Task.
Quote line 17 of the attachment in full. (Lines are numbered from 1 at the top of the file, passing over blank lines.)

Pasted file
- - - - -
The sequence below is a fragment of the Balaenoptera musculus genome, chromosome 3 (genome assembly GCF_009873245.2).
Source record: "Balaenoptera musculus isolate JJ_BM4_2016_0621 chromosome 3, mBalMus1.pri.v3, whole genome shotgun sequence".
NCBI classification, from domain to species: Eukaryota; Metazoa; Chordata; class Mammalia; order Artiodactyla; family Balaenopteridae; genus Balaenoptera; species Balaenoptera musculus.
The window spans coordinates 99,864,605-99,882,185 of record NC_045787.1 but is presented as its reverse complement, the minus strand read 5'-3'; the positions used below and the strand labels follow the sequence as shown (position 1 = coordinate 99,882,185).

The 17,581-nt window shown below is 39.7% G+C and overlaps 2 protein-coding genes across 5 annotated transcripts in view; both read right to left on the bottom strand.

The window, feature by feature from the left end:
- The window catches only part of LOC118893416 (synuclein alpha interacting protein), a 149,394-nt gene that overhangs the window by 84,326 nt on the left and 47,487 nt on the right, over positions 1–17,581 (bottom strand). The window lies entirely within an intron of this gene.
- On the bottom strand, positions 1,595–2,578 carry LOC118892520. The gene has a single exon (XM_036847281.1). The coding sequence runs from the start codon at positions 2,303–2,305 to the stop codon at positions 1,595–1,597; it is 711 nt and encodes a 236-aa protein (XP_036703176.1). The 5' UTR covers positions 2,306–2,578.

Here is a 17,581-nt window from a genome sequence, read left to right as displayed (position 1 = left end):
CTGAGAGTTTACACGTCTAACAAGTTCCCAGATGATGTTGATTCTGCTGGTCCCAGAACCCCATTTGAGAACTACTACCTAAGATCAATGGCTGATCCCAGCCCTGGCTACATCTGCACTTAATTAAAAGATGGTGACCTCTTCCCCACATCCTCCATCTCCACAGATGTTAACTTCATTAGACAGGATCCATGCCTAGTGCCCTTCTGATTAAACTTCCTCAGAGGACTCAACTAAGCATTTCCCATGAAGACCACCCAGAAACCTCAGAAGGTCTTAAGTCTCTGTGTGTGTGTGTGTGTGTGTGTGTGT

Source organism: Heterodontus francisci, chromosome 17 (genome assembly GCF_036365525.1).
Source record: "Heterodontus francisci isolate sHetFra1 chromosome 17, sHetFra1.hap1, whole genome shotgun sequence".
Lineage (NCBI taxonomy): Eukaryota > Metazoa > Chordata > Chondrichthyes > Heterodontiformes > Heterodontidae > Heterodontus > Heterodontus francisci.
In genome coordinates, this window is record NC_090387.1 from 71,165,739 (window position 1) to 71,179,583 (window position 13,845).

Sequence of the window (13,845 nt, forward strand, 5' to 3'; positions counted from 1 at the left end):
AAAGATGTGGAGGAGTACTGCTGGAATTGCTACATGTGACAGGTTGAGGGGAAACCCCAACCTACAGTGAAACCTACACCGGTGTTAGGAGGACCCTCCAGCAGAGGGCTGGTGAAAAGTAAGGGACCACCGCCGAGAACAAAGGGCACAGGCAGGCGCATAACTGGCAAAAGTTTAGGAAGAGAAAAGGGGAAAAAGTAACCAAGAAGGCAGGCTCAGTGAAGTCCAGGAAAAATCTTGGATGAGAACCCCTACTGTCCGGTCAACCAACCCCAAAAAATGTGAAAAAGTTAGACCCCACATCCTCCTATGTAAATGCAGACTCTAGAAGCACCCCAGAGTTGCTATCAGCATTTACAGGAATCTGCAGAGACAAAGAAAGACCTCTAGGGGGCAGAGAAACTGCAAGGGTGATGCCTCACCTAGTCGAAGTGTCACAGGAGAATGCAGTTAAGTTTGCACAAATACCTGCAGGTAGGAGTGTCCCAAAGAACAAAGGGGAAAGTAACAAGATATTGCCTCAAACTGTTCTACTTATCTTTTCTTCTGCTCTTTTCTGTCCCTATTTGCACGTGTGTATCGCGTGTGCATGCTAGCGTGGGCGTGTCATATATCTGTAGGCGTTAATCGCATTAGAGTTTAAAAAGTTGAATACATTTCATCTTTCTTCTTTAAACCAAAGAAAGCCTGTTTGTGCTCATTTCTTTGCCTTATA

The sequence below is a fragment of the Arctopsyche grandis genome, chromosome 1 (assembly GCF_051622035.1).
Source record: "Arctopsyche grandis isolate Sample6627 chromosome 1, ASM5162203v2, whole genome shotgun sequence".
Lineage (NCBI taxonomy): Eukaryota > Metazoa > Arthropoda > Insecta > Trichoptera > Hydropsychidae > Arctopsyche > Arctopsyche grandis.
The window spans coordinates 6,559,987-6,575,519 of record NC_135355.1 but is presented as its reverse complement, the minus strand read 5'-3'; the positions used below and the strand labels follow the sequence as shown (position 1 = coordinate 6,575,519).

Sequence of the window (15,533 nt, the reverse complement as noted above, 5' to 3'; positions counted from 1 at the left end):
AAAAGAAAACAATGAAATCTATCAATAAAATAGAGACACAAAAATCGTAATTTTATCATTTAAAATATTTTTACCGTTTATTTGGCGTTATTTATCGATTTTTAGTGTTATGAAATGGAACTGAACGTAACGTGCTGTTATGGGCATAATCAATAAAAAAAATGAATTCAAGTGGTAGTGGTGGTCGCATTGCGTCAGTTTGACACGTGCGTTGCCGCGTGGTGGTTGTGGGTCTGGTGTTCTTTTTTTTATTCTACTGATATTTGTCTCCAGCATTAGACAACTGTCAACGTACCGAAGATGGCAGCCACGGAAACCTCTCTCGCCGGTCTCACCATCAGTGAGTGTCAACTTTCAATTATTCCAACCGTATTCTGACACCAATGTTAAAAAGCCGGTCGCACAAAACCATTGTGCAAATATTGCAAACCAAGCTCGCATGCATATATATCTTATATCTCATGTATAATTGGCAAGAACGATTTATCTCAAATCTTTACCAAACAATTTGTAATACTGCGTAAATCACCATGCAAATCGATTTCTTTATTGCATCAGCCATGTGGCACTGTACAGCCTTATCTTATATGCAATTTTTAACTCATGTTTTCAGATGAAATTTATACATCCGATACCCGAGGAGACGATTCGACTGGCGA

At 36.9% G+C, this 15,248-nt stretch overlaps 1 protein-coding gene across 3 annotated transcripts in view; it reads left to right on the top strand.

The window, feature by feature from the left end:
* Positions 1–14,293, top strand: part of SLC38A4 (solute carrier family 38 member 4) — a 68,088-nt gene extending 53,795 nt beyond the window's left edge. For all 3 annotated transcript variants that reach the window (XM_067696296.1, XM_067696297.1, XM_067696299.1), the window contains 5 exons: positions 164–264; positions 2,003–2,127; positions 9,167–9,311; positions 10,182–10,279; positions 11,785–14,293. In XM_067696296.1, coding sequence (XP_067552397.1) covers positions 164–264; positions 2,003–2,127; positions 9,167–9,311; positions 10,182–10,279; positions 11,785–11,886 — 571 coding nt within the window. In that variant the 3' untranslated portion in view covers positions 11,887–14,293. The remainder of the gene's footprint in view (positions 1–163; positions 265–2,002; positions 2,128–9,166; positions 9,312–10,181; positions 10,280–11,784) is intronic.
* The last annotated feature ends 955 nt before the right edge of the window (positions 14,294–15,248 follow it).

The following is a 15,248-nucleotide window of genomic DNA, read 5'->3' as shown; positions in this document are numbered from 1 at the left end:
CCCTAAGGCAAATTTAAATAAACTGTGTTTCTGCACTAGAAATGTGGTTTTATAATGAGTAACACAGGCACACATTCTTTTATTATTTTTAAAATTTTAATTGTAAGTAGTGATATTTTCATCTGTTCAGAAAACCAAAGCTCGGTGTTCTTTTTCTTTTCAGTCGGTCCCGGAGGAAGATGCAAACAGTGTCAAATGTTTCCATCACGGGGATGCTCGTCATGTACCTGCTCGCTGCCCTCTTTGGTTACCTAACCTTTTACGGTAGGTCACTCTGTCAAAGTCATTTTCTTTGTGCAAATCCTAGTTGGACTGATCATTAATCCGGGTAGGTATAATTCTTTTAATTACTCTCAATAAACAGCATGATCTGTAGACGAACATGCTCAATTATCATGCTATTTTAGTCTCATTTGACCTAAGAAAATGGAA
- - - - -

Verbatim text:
The sequence below is a fragment of the Arctopsyche grandis genome, chromosome 1 (assembly GCF_051622035.1).